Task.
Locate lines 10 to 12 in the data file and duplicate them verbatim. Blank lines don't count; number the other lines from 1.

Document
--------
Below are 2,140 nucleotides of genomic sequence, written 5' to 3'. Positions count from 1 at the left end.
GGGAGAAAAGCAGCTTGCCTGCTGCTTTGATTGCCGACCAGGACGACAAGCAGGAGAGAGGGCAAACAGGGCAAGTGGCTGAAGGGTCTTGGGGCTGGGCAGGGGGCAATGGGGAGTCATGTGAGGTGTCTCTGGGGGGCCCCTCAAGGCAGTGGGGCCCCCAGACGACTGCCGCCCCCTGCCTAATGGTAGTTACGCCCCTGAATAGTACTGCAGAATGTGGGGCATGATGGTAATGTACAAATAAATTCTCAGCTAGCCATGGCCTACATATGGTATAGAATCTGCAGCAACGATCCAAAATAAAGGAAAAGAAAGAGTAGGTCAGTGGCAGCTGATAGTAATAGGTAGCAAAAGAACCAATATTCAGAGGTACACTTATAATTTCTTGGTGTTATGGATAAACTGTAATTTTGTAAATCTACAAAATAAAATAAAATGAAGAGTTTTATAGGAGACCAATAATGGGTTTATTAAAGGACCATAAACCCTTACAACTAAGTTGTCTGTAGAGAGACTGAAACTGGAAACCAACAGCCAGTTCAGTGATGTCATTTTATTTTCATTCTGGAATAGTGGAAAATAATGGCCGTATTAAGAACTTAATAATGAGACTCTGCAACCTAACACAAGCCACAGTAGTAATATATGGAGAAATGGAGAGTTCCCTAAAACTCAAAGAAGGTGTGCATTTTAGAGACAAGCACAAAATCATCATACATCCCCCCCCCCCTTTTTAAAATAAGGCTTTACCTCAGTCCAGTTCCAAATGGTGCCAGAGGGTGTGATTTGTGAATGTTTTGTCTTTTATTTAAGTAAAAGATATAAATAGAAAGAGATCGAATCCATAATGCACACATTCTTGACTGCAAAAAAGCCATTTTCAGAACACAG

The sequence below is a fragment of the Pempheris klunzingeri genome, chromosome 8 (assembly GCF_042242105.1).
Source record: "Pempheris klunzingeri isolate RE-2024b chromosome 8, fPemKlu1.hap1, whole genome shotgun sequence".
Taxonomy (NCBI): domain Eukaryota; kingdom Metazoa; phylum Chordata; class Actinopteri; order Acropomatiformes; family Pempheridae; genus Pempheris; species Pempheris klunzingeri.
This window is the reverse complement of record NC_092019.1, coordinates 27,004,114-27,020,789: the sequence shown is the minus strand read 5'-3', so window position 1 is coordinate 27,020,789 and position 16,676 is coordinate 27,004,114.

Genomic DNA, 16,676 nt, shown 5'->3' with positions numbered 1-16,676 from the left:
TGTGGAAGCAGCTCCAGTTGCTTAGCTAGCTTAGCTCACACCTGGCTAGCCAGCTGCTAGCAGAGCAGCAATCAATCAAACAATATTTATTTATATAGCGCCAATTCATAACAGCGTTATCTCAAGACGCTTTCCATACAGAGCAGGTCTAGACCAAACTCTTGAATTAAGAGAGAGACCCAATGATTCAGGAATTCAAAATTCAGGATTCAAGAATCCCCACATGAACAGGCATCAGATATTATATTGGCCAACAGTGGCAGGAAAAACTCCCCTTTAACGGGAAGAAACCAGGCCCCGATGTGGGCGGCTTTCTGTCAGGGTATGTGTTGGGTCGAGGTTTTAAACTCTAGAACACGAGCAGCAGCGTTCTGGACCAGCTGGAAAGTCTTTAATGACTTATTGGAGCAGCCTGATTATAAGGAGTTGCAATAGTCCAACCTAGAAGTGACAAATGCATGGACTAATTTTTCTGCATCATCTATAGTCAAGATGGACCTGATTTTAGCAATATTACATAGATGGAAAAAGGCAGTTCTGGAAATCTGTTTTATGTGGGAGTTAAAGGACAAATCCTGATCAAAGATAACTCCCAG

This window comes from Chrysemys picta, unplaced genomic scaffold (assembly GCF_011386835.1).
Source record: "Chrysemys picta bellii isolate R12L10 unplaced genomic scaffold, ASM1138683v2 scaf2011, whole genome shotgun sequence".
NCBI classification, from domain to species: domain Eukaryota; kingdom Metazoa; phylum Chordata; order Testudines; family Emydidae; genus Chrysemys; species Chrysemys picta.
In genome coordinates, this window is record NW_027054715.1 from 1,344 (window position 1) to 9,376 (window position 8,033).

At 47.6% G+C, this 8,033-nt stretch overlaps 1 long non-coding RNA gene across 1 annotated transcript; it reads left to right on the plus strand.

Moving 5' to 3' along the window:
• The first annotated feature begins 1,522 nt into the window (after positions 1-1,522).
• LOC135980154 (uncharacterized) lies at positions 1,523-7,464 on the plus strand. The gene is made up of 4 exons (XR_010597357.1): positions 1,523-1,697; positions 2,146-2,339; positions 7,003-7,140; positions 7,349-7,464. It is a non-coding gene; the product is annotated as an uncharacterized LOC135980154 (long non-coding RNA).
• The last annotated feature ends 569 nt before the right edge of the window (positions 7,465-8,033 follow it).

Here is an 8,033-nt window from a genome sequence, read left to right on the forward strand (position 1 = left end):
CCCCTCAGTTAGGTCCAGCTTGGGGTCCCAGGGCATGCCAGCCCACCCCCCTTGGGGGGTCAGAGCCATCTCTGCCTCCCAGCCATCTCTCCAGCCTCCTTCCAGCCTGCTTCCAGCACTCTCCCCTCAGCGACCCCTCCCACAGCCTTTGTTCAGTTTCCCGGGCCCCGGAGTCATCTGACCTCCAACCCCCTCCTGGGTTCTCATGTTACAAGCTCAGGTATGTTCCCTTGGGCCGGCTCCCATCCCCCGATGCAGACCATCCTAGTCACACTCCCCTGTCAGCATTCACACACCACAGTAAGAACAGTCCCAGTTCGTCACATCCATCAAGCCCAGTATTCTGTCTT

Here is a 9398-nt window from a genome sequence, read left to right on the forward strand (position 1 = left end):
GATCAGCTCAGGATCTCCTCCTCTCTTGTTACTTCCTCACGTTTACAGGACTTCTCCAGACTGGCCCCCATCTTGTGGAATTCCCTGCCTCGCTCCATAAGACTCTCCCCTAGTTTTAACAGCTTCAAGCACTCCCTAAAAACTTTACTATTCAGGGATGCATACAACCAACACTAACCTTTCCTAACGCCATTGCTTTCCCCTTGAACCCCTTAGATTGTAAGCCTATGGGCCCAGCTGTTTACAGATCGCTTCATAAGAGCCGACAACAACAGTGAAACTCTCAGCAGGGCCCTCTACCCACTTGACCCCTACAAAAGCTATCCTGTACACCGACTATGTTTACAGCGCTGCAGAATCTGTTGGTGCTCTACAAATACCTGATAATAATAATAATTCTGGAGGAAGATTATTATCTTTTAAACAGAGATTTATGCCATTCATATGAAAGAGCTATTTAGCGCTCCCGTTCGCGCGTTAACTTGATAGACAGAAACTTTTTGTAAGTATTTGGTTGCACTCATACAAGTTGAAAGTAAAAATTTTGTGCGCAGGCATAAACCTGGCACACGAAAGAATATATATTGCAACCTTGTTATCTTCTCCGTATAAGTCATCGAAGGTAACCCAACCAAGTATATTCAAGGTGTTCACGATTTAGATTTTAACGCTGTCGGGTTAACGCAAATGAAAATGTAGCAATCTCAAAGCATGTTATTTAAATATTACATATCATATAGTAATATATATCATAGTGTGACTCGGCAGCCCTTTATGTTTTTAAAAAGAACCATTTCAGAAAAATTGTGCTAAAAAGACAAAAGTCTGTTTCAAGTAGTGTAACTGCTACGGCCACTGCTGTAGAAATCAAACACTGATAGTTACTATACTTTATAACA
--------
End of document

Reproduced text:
Source record: "Chrysemys picta bellii isolate R12L10 unplaced genomic scaffold, ASM1138683v2 scaf2011, whole genome shotgun sequence".
NCBI classification, from domain to species: domain Eukaryota; kingdom Metazoa; phylum Chordata; order Testudines; family Emydidae; genus Chrysemys; species Chrysemys picta.
In genome coordinates, this window is record NW_027054715.1 from 1,344 (window position 1) to 9,376 (window position 8,033).